Sadie Levesque – A Canadian from Banff who has made it her life’s work to find missing teenagers. Her latest case takes her to the Scottish Isle of Mull where a teenage girl named Adriana Clark has vanished. After four days she finds Adriana, killed brutally in an apparently ritualistic way. The police resent her presence and for finding Adriana when they were unable to…Then, another teenage girl is found murdered. The crimes hold many similarities. More investigation causes Sadie to question her line of work and whether she will ever take another case again.
“That was what heartbreak did to you. It dissolved your smile, and you never really got it back. You just forced your muscles to make the shape it used to be.”
“Small islands have long memories. The more dreadful the memory, the longer it endures. Listen hard enough and you’ll still hear its echoes.”
“Parenting seemed to me to be like skiing in stilettos. An impossible task that inevitably ended in injury.”
Wow! What an unexpected, twisty, compelling novel! I know that this book will undoubtedly make my 2022 ‘Best List’.
Difficult to review without spoiling it for others, so I’ll keep this very short.
First of all I adored the protagonist. Sadie Levesque was a feisty young woman whom I both admired and empathized with. The writing was both powerful and absorbing. The plot was original and engrossing – packed with red herrings, unexpected twists, and Scottish folklore.
The themes covered in this story are many. Parenting and its many challenges. Consequences of actions are far-reaching and can often involve ethical compromises. Today’s modern world is only a hair’s breadth away from ancient folklore and pagan ritual and history has lost some of its veracity in the re-tellings over time.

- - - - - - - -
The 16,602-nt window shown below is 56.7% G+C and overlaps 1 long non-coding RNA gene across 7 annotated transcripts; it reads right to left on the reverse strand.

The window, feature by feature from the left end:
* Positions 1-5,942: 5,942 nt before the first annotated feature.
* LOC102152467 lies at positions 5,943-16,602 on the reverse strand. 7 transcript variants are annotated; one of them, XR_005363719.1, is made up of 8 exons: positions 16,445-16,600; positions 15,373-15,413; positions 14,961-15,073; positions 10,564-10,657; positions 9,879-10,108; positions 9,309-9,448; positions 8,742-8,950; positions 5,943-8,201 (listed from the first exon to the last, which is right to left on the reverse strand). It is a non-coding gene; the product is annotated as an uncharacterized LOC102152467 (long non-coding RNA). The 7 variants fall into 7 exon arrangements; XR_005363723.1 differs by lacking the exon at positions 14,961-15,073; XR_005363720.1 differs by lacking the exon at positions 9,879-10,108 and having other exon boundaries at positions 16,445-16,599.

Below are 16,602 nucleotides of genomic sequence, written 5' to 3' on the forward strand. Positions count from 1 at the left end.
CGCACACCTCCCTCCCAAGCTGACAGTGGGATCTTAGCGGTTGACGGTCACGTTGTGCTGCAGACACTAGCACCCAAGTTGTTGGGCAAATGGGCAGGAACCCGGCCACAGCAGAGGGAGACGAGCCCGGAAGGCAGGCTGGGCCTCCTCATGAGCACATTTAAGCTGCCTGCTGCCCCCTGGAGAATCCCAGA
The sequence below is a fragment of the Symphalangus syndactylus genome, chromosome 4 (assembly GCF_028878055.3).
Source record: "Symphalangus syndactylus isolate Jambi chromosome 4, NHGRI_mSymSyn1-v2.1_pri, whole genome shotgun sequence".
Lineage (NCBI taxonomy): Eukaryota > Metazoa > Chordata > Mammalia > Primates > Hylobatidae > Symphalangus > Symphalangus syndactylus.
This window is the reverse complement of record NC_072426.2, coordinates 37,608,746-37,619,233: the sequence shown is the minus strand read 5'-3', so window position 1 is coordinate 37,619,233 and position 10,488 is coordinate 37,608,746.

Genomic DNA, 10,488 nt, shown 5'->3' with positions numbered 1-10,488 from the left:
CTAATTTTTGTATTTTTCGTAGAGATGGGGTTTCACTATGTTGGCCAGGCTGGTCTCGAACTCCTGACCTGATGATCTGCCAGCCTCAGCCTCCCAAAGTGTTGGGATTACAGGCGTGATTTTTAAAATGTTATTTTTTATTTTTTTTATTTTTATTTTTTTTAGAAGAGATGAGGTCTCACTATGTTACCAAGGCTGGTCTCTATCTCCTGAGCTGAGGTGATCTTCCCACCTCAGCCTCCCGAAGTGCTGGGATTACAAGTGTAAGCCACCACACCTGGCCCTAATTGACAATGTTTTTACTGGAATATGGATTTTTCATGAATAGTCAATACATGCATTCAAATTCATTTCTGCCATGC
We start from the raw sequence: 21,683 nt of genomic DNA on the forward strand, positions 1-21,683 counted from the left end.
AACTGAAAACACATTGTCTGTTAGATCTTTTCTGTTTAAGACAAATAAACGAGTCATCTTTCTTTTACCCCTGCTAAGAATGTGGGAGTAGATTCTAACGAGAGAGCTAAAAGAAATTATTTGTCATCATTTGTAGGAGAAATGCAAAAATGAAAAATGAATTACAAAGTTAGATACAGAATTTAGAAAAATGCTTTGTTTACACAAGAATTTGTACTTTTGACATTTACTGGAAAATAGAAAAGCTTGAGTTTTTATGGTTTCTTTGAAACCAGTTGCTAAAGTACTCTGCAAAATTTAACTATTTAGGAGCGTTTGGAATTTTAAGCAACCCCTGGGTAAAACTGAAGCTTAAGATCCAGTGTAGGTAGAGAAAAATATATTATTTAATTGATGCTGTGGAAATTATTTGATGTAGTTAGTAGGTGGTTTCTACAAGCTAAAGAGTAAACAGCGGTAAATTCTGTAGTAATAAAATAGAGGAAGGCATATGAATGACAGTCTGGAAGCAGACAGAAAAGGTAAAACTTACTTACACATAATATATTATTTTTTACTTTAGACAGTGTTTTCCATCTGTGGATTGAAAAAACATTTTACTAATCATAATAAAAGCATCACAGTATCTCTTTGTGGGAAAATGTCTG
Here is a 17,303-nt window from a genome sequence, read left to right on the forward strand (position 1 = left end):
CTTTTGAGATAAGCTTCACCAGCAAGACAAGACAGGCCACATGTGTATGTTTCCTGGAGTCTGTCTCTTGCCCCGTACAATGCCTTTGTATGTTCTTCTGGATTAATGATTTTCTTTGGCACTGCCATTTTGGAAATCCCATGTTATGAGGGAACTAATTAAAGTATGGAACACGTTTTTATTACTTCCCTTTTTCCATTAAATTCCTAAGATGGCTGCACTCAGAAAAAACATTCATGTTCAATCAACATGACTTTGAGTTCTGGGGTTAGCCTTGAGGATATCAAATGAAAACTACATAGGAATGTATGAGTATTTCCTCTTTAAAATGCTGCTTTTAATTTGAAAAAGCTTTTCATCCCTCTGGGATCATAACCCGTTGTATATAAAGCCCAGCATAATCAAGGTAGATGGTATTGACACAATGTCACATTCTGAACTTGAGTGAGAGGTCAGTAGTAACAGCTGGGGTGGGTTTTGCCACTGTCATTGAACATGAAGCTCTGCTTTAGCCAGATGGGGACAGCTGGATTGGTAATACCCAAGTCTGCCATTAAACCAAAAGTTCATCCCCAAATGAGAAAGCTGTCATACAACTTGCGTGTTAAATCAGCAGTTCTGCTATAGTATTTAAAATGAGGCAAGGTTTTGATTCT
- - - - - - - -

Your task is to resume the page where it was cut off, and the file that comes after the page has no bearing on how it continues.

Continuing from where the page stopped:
The ending was surprising, original, and left me bereft. I absolutely loved this crime thriller and will recommend it highly to all my crime fiction loving friends.
Publication date: Sept. 1, 2020 Publisher: Avon Books UK
Helen Fields’ first love was drama and music. From a very young age she spent all her free time acting and singing until law captured her attention as a career path. She studied law at the University of East Anglia, then went on to the Inns of Court School of Law in London.
After completing her education, she joined chambers in Middle Temple where she practiced criminal and family law for thirteen years. Undertaking cases that ranged from Children Act proceedings and domestic violence injunctions, to large scale drug importation and murder, Helen spent years working with the police, CPS, Social Services, expert witnesses and in Courts Martials.
After her second child was born, Helen left the Bar. Together with her husband David, she went on to run Wailing Banshee Ltd, a film production company, acting as script writer and producer.
Helen self-published two fantasy books as a way of testing herself and her writing abilities. She enjoyed the creative process so much that she began writing in a much more disciplined way, and decided to move into the traditional publishing arena through an agent.
“The Last Girl To Die” is set in Scotland, where Helen feels most at one with the world.
Beyond writing, she has a passion for theatre and cinema, often boring friends and family with lengthy reviews and critiques. Taking her cue from her children, she has recently taken up karate and indoor sky diving. Helen and her husband now live in Hampshire with their three children and two dogs.